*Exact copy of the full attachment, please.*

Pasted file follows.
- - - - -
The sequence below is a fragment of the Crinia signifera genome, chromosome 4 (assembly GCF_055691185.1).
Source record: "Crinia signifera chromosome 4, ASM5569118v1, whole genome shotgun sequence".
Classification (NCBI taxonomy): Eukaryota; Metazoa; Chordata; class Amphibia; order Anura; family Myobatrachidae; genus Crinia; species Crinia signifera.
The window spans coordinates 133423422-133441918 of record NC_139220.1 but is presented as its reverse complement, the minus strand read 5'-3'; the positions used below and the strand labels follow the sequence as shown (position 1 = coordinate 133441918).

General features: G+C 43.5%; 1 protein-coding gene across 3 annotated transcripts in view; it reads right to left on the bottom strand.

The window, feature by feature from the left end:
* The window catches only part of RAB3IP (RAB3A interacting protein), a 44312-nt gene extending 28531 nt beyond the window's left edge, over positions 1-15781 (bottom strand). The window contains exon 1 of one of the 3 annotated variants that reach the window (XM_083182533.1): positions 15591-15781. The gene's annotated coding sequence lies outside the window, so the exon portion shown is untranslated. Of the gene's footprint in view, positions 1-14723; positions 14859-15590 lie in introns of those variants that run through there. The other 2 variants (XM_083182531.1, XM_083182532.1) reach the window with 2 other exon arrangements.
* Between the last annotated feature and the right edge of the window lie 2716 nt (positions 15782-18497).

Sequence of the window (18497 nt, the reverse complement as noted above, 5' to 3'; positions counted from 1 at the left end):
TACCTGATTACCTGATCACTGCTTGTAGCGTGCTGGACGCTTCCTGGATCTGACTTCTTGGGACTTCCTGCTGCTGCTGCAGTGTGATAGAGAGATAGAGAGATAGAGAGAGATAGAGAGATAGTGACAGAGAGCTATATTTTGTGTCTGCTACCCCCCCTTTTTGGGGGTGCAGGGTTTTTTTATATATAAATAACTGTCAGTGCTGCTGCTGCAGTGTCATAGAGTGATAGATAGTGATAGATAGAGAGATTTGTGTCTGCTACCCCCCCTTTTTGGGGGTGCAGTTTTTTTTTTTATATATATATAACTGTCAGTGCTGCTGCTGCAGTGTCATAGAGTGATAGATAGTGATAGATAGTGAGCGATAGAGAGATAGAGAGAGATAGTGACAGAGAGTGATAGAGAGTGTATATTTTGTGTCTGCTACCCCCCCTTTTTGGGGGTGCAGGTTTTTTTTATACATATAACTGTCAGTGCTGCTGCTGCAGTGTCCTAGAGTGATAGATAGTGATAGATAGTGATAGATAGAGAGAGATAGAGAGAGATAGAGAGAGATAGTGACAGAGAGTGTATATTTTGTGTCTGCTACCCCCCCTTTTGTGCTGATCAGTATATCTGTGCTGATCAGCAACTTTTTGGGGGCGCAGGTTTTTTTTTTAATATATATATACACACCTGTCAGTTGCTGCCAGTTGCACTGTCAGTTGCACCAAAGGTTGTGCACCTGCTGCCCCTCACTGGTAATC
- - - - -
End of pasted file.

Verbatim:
The sequence below is a fragment of the Crinia signifera genome, chromosome 4 (assembly GCF_055691185.1).
Source record: "Crinia signifera chromosome 4, ASM5569118v1, whole genome shotgun sequence".
Classification (NCBI taxonomy): Eukaryota; Metazoa; Chordata; class Amphibia; order Anura; family Myobatrachidae; genus Crinia; species Crinia signifera.
The window spans coordinates 133423422-133441918 of record NC_139220.1 but is presented as its reverse complement, the minus strand read 5'-3'; the positions used below and the strand labels follow the sequence as shown (position 1 = coordinate 133441918).

General features: G+C 43.5%; 1 protein-coding gene across 3 annotated transcripts in view; it reads right to left on the bottom strand.

The window, feature by feature from the left end:
* The window catches only part of RAB3IP (RAB3A interacting protein), a 44312-nt gene extending 28531 nt beyond the window's left edge, over positions 1-15781 (bottom strand). The window contains exon 1 of one of the 3 annotated variants that reach the window (XM_083182533.1): positions 15591-15781. The gene's annotated coding sequence lies outside the window, so the exon portion shown is untranslated. Of the gene's footprint in view, positions 1-14723; positions 14859-15590 lie in introns of those variants that run through there. The other 2 variants (XM_083182531.1, XM_083182532.1) reach the window with 2 other exon arrangements.
* Between the last annotated feature and the right edge of the window lie 2716 nt (positions 15782-18497).

Sequence of the window (18497 nt, the reverse complement as noted above, 5' to 3'; positions counted from 1 at the left end):
TACCTGATTACCTGATCACTGCTTGTAGCGTGCTGGACGCTTCCTGGATCTGACTTCTTGGGACTTCCTGCTGCTGCTGCAGTGTGATAGAGAGATAGAGAGATAGAGAGAGATAGAGAGATAGTGACAGAGAGCTATATTTTGTGTCTGCTACCCCCCCTTTTTGGGGGTGCAGGGTTTTTTTATATATAAATAACTGTCAGTGCTGCTGCTGCAGTGTCATAGAGTGATAGATAGTGATAGATAGAGAGATTTGTGTCTGCTACCCCCCCTTTTTGGGGGTGCAGTTTTTTTTTTTATATATATATAACTGTCAGTGCTGCTGCTGCAGTGTCATAGAGTGATAGATAGTGATAGATAGTGAGCGATAGAGAGATAGAGAGAGATAGTGACAGAGAGTGATAGAGAGTGTATATTTTGTGTCTGCTACCCCCCCTTTTTGGGGGTGCAGGTTTTTTTTATACATATAACTGTCAGTGCTGCTGCTGCAGTGTCCTAGAGTGATAGATAGTGATAGATAGTGATAGATAGAGAGAGATAGAGAGAGATAGAGAGAGATAGTGACAGAGAGTGTATATTTTGTGTCTGCTACCCCCCCTTTTGTGCTGATCAGTATATCTGTGCTGATCAGCAACTTTTTGGGGGCGCAGGTTTTTTTTTTAATATATATATACACACCTGTCAGTTGCTGCCAGTTGCACTGTCAGTTGCACCAAAGGTTGTGCACCTGCTGCCCCTCACTGGTAATC